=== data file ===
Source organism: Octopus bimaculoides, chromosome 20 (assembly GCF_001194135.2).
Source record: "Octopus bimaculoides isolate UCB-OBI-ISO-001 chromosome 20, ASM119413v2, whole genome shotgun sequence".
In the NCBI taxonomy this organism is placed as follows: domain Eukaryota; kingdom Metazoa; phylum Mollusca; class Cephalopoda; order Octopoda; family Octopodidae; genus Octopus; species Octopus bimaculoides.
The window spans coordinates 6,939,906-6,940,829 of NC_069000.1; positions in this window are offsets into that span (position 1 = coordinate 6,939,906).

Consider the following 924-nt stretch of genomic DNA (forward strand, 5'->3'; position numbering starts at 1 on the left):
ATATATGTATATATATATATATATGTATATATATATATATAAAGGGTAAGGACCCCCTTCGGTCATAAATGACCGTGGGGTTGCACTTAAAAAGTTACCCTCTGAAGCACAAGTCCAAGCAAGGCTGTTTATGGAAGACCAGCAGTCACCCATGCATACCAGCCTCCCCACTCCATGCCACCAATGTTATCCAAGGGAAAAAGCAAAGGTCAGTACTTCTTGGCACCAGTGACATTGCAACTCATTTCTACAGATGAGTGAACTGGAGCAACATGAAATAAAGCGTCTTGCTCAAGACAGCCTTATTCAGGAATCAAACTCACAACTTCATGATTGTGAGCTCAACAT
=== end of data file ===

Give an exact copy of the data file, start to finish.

Source organism: Octopus bimaculoides, chromosome 20 (assembly GCF_001194135.2).
Source record: "Octopus bimaculoides isolate UCB-OBI-ISO-001 chromosome 20, ASM119413v2, whole genome shotgun sequence".
In the NCBI taxonomy this organism is placed as follows: domain Eukaryota; kingdom Metazoa; phylum Mollusca; class Cephalopoda; order Octopoda; family Octopodidae; genus Octopus; species Octopus bimaculoides.
The window spans coordinates 6,939,906-6,940,829 of NC_069000.1; positions in this window are offsets into that span (position 1 = coordinate 6,939,906).

Consider the following 924-nt stretch of genomic DNA (forward strand, 5'->3'; position numbering starts at 1 on the left):
ATATATGTATATATATATATATATGTATATATATATATATAAAGGGTAAGGACCCCCTTCGGTCATAAATGACCGTGGGGTTGCACTTAAAAAGTTACCCTCTGAAGCACAAGTCCAAGCAAGGCTGTTTATGGAAGACCAGCAGTCACCCATGCATACCAGCCTCCCCACTCCATGCCACCAATGTTATCCAAGGGAAAAAGCAAAGGTCAGTACTTCTTGGCACCAGTGACATTGCAACTCATTTCTACAGATGAGTGAACTGGAGCAACATGAAATAAAGCGTCTTGCTCAAGACAGCCTTATTCAGGAATCAAACTCACAACTTCATGATTGTGAGCTCAACAT